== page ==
When the only church on the island has fallen into disuse, shrubs reach across the path with their thorny arms to draw blood, and unseen creatures wail from beyond the bushes, it is best you visit the island by day. I'm glad we did. Two ferries away from Boston, Peddocks Island has only recently been opened to the public.
On our way over, we spotted a flock of terns hovering over open ocean. Prof. Berman told us that striped bass had pushed up bait fish and the terns were attacking from above. I also saw a cormorant stationed on one of the buoys, and a number of seagulls and Canada geese on the island.
We crawled the beaches looking for life and its remains. The beach started off with pebbles, graduated to cobbles, and returned to pebbles again.
|Beach on Peddocks Island|
|Blue mussel shells|
|Soft-shelled clams (left) and hard-shelled clams (right)|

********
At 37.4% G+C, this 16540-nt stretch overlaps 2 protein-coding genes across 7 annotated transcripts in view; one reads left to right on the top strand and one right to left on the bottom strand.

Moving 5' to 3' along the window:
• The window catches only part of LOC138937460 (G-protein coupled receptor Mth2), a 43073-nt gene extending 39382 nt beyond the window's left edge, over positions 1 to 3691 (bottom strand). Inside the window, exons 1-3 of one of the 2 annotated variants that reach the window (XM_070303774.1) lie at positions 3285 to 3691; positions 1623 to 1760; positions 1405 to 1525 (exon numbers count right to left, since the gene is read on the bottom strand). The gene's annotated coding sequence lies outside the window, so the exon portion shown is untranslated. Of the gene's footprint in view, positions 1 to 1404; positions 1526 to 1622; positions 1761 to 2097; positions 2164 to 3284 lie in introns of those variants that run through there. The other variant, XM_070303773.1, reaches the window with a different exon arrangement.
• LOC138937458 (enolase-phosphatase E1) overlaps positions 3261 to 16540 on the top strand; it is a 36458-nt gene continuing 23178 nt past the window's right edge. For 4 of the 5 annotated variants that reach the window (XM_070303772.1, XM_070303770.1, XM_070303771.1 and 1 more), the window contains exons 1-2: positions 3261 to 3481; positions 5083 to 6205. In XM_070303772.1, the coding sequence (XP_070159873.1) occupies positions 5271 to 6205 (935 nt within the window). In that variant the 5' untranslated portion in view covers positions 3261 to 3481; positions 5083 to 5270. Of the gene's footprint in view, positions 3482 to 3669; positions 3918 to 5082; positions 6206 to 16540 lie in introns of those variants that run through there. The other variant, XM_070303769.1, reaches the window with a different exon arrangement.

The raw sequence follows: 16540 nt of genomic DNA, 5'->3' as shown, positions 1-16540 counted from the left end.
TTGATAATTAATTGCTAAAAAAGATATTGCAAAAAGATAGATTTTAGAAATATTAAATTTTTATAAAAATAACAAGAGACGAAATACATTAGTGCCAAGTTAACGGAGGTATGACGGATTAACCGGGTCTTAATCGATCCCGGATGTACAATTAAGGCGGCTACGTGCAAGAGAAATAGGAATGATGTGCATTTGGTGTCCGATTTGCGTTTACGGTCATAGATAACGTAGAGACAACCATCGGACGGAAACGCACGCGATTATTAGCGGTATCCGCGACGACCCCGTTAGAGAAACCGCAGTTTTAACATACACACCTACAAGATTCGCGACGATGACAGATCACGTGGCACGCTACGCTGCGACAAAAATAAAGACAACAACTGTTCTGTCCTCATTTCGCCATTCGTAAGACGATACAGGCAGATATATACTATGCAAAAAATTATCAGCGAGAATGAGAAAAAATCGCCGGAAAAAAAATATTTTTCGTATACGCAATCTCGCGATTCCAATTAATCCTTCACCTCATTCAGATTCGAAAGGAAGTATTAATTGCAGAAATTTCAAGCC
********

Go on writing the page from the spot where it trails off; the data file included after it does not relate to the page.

|Slipper shells (left) and razor clams (right)|
|Probably the deep-sea red crab|
|Atlantic Horseshoe Crab|
|Front and back of skate|
|At least three different kinds here|
|Black and white amphopods|
While rock weed remained an easy ID, the other plant life was more difficult to identify.
|Rock weed, blown in from off-shore|
|Reddish algae which looks a little like the broken tentacles of lion's mane jellyfish|
|Sour weed or tangle weed?|
|Fossilization in action|
|Two kinds of sea glass and stoneware, all found on the beach|
My favorite rock from the beach:
|Multi-colored beach rock|
|Baby crab (image blown up several times) in mud flat|
|Crab in mud flat|
|Plant life in the mud flat. May be dead, who knows?|
Our final assignment was to find and pick up a live Asian shore crab and a periwinkle, both invasive species. The periwinkle has especially changed New England beaches by leaching the sand attached to the algae on the rocks, changing the beaches from sandy to rocky.
|Back of Asian shore crab -- it's a girl!|
|Asian shore crabs hidden among the cobbles|